PSI Files Lawsuit Against U.S. Department of Health and Human Services for Violating Its Free Speech
Friday, January 12, 2018
Patient Services, Inc. (PSI) has sued the U.S. Department of Health and Human Services and its Office of the Inspector General (OIG) in federal court in the Eastern District of Virginia for unconstitutionally restricting PSI's communications with potential and existing donors of the charitable nonprofit.
Founded 28 years ago by its President, Dana Kuhn, Ph.D., PSI is the first charity of its kind in the non-profit patient assistance program sector, which today includes at least eight national charities that assist financially vulnerable patients with severe and chronic diseases. PSI's services include providing financial assistance to patients to afford health insurance premium and prescription drug treatment co-payments.
Since 2002, the OIG has provided guidance to PSI and other charitable patient assistance programs to prevent donor kickbacks when delivering financial assistance to Medicare and Medicaid beneficiaries. Donors to such charities include disease treatment centers, hospitals and other healthcare facilities, disease-specific charities, medical societies, pharmacies, individuals, state governmental entities, and pharmaceutical companies. The guidance for each charity seeks various safeguards to ensure the charity does not interfere with patient and provider choices of treatments.
However, OIG imposed guidance on PSI in 2017 that was historically never part of the guidance under which it operated for more than a decade. The guidance unconstitutionally prohibits PSI's protected free speech with donors and potential donors, jeopardizing PSI's ability to operate and ultimately endangering the lives of patients who need PSI's assistance. Under this 2017 guidance, PSI may not ask donors and potential donors for information that only corporate donors would possess about a wide range of issues, including diseases, drugs and patient populations. This information is critical for PSI to know in order to create programs to help patients. PSI alleges that prohibiting its ability to ask donors for and to receive such truthful and non-misleading information violates PSI's First Amendment rights.
"The OIG's restrictions on PSI's communications with donors are unreasonable, unfair and unconstitutional. They damage PSI and threaten the lives of the patients we serve," Millhiser said. "With the good will of the holidays just behind us, it is tragically ironic that the government would persist in trying to hurt our most vulnerable patient populations. It is time for PSI to stand up and fight for these patients, and that is why we are filing this lawsuit."
In 2002, PSI proactively approached the OIG to request guidance on operating its charitable model. In response, OIG issued to PSI the first advisory opinion to a charity in this sector, and a subsequent modification to its positive OIG opinion, providing guidelines to ensure that PSI's model appropriately ensures that patients' and providers' choices of treatments are respected without regard to the source of charitable donations.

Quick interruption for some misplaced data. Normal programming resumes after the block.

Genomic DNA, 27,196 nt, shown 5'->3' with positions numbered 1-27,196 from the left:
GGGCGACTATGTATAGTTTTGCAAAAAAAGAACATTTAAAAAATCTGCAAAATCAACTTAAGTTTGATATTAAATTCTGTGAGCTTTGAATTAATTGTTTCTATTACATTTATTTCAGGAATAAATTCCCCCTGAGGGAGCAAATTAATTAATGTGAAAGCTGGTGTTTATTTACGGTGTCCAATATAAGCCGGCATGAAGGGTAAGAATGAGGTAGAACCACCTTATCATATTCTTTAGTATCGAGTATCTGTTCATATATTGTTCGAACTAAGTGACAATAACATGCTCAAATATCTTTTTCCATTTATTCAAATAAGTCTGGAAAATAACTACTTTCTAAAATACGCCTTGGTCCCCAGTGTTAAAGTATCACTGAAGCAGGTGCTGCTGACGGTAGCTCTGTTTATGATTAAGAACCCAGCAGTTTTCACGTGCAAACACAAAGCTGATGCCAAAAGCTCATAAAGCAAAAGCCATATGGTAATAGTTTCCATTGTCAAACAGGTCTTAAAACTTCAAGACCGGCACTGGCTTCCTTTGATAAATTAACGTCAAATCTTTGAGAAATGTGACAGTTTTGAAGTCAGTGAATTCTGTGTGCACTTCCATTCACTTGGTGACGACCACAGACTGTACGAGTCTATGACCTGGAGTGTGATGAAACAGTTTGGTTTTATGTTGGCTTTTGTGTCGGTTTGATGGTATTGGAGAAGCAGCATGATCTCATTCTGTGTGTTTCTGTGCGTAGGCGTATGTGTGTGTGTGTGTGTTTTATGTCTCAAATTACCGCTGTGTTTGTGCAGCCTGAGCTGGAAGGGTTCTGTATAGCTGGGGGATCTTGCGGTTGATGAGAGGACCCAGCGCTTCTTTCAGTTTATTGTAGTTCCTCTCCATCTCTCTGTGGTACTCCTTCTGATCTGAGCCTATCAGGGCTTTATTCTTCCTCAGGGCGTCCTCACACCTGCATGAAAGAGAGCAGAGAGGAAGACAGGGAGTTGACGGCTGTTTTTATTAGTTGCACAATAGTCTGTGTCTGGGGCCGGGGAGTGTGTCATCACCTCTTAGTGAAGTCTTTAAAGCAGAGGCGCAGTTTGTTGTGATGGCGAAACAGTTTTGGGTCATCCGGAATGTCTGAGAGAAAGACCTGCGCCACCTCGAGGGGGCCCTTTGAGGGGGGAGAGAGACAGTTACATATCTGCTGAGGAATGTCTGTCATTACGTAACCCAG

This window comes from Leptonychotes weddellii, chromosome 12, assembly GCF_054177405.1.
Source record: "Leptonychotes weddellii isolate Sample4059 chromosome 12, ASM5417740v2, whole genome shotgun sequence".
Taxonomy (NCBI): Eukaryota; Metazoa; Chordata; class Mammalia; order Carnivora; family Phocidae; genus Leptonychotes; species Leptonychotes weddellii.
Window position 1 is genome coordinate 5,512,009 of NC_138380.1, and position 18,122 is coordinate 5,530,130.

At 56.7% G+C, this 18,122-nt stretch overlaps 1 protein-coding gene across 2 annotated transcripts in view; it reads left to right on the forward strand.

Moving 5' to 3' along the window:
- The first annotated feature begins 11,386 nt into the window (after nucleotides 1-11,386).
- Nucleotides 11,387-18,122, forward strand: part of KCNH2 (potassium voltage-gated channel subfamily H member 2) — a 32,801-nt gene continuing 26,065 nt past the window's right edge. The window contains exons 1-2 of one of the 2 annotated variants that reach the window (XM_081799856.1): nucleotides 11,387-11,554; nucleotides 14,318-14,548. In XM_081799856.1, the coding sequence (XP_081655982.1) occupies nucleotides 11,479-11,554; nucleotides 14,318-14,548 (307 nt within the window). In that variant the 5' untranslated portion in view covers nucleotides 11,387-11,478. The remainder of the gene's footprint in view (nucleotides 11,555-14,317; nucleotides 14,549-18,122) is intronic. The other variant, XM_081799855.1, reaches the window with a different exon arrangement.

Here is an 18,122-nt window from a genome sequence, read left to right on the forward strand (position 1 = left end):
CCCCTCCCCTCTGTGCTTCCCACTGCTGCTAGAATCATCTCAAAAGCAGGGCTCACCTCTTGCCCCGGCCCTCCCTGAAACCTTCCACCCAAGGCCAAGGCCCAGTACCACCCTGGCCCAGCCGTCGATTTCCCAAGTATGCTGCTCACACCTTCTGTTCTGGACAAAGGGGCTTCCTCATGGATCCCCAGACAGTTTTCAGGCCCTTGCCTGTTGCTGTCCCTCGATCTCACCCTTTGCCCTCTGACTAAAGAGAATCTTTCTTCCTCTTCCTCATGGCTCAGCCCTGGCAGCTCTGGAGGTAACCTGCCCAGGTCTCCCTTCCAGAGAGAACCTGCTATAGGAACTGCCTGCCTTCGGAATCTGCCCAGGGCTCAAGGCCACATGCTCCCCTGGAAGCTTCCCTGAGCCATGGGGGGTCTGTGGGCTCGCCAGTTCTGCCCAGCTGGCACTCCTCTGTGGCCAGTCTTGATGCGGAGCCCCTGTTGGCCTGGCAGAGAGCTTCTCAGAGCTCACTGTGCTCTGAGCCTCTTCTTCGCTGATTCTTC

Throughout its existence, PSI has helped hundreds of thousands of Americans and has done so in compliance with all applicable state and federal laws. Despite PSI's history of operating without interfering with the independent prescription decisions of providers and patients, the OIG has acted autocratically and irrationally in placing such unnecessary and burdensome restrictions on PSI.
"OIG's current guidelines are overbroad, unreasonable and unconstitutional limits on conversations with our donors and potential donors about diseases, treatment options, patient needs, and levels of support necessary to save the lives of financially-vulnerable patients," Millhiser added. "Charities should not have to live in fear of OIG when we have compliant discussions with donors about the current state of treatment options for patients."
The speech OIG unconstitutionally seeks to stifle is essential to developing funds that meet urgent needs of patients facing terrible harm if they are not supported in gaining access to the therapies that their providers have selected for them.
The lawsuit seeks relief through a declaratory judgment (as opposed to monetary damages) that would stop the federal government from enforcing rules against PSI that prevent it from receiving certain information from donors and potential donors. The suit specifically alleges that truthful, non-misleading information regarding diseases, treatments, patient needs, and donor support is protected free speech, and that the government can directly prohibit and prevent illegal kickbacks without restricting truthful, non-misleading speech.
Dr. Kuhn founded PSI in 1989 in the wake of tragedy. After sustaining a sports injury in 1983, Dr. Kuhn discovered he had hemophilia and received a factor treatment derived from an infected blood supply that contained HIV and Hepatitis C. There was no test for HIV at the time, and he unwittingly contracted both viruses and passed HIV to his wife, who developed full-blown AIDS and died, leaving him to raise two pre-school aged children alone. While playing a key role to help clean up the U.S. blood supply in the late 1980s and early 1990s, Dr. Kuhn established PSI to support others in financial need who suffer from severe, chronic diseases, sparking the birth of this charitable sector.